“I heard a joke once: Man goes to doctor. Says he’s depressed. Says life is harsh and cruel. Says he feels all alone in a threatening world. Doctor says, “Treatment is simple. The great clown Pagliacci is in town tonight. Go see him. That should pick you up.” Man bursts into tears. Says, “But doctor… I am Pagliacci.” Good joke. Everybody laugh. Roll on snare drum. Curtains.”—Alan Moore (via thatlitsite)
“From Sachs to Kristof to Invisible Children to TED, the fastest growth industry in the US is the White Savior Industrial Complex. The white savior supports brutal policies in the morning, founds charities in the afternoon, and receives awards in the evening. The banality of evil transmutes into the banality of sentimentality. The world is nothing but a problem to be solved by enthusiasm. This world exists simply to satisfy the needs - including, importantly, the sentimental needs - of white people and Oprah.”—Teju Cole (via skressedout)
“Sometimes we get sad about things and we don’t like to tell other people that we are sad about them. We like to keep it a secret. Or sometimes, we are sad but we really don’t know why we are sad, so we say we aren’t sad but we really are.”—Mark Haddon (via thatlitsite)
Ms. Kenneally told Op-Talk that she was devastated by the response. After the Slate article’s publication, she said, she was soon fielding calls from Kayla and others. She was concerned for her subjects: young, vulnerable people who were reading comments on Facebook calling them “trash.” She added that social media had changed these subjects’ lives: “These guys live on Facebook like they used to live on their front porch.”
“Loneliness does not come from having no people about one, but from being unable to communicate the things that seem important to oneself, or from holding certain views which others find inadmissible.”—Carl Jung (via thevoicecalledcheesecake)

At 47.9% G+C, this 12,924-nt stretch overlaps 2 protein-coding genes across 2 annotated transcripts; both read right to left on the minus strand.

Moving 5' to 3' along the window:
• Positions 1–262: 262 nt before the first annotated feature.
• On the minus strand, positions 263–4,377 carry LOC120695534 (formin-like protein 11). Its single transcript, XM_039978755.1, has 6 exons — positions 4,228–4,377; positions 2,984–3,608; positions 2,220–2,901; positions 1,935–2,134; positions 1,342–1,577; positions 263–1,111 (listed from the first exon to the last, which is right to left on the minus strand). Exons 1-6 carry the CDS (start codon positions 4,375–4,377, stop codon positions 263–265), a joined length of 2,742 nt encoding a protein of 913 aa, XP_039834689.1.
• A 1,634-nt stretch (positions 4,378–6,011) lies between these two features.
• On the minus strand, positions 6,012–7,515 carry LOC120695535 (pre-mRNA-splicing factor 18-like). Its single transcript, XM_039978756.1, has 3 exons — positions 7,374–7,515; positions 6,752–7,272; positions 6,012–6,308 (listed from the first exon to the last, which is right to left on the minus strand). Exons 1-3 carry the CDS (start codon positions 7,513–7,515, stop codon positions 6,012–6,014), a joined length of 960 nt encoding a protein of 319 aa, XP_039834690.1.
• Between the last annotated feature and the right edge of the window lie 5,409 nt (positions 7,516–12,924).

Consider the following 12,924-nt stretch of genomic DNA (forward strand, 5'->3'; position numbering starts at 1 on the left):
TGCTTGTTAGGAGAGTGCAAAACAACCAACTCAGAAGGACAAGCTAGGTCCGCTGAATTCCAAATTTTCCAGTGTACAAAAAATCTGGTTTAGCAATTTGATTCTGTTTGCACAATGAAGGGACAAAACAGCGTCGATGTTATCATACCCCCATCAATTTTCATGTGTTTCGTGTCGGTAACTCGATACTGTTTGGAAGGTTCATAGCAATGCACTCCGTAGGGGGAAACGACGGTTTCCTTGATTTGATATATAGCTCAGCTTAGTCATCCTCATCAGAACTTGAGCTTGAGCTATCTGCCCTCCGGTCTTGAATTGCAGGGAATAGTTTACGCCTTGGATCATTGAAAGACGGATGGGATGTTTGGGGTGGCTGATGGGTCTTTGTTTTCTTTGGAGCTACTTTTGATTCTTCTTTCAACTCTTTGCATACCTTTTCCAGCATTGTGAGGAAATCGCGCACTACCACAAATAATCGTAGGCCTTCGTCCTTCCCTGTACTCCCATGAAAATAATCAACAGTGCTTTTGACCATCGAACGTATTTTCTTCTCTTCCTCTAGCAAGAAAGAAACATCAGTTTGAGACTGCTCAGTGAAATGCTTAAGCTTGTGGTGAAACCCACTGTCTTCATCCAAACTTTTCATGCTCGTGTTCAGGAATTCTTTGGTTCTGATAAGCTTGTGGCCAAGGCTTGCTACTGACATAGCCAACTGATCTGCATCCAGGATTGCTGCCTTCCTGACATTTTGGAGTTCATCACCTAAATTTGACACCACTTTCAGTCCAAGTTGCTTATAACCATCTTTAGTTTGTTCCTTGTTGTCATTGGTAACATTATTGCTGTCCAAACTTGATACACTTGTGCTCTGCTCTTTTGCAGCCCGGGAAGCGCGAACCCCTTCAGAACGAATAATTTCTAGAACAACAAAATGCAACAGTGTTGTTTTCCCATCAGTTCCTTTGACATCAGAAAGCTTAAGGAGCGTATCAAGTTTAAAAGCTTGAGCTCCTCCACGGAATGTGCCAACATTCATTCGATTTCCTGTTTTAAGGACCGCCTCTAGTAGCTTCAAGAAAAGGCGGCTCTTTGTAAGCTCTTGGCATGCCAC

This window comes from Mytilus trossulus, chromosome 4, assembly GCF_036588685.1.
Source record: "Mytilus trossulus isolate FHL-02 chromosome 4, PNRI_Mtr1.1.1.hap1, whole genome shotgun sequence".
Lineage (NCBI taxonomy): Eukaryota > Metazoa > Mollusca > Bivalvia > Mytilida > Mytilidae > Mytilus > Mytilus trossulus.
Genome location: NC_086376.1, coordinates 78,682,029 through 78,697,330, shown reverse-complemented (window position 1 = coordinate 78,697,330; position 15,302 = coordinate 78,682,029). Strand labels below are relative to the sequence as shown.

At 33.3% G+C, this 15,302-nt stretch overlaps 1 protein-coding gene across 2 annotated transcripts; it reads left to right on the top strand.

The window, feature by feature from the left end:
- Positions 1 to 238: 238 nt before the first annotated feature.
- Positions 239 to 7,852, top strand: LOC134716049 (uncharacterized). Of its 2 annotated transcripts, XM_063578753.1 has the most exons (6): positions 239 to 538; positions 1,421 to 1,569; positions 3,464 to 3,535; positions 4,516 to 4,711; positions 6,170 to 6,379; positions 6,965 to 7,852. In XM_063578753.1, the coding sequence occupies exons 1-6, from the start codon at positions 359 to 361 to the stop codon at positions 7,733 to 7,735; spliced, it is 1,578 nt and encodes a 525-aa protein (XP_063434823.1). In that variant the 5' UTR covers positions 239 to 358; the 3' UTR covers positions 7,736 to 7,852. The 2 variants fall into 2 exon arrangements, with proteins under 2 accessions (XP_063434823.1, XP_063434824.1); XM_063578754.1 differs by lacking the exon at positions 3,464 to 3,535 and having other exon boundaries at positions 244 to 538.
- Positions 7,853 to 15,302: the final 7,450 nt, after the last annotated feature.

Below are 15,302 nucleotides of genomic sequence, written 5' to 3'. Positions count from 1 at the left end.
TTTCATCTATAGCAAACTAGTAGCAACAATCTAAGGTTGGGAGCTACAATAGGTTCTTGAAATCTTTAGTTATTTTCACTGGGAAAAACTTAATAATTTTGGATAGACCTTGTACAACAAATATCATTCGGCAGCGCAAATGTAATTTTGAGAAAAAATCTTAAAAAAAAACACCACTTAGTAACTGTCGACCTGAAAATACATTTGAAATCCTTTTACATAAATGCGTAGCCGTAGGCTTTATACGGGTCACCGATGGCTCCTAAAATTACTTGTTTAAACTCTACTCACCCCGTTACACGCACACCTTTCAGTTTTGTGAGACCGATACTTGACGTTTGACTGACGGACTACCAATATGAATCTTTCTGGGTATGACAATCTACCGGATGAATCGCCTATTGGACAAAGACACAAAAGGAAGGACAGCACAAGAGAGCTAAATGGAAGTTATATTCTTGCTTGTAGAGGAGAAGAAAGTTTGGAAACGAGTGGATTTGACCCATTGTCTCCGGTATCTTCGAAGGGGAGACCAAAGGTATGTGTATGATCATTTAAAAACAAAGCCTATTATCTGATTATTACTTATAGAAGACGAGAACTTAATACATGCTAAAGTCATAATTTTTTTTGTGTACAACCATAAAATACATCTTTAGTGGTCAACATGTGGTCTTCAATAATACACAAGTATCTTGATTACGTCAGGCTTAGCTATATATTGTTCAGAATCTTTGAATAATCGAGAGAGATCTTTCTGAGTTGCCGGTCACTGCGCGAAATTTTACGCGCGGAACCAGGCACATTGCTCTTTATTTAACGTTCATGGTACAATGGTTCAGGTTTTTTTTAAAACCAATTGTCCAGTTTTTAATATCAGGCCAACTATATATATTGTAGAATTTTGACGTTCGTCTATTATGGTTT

“It’s messing people up, this social pressure to “find your passion” and “know what it is you want to do”. It’s perfectly fine to just live your moments fully, and marvel as many small and large passions, many small and large purposes enter and leave your life. For many people there is no realization, no bliss to follow, no discovery of your life’s purpose. This isn’t sad, it’s just the way things are. Stop trying to find the forest and just enjoy the trees.”—
Some people in Prince Albert are expressing concern for their safety following the horrific — and as-yet unsolved — assault of Marlene Bird.
Homeless woman viciously attacked in PA. This should be making national headlines across the country. Instead we are only hearing about it in Saskatoon (the closest neighbouring city) 2 weeks after it happened, and a week after a hundred people marched in the community to demand answers.
The PA mayor has been quoted as stating, "You would think they would unite and sort of come together and..take care of each other".
It is up to ALL OF US to care for one another and to help the vulnerable and marginalized. Show love to your fellow humans today, our corner of the world needs it.
Stephanie and Travis Unger run an inner-city oddity: a really great Spence Street rooming house.- Local - Winnipeg Free Press.
Rooming houses, already often old and run down, are disappearing in the inner city, which means far fewer housing options for the very poor. Over the last 20 years, 1,400 units have vanished.
The people who live in rooming houses are the hardest to house — often the poorest people, in the grip of addictions, mental illness or crime and flying under the radar of social services.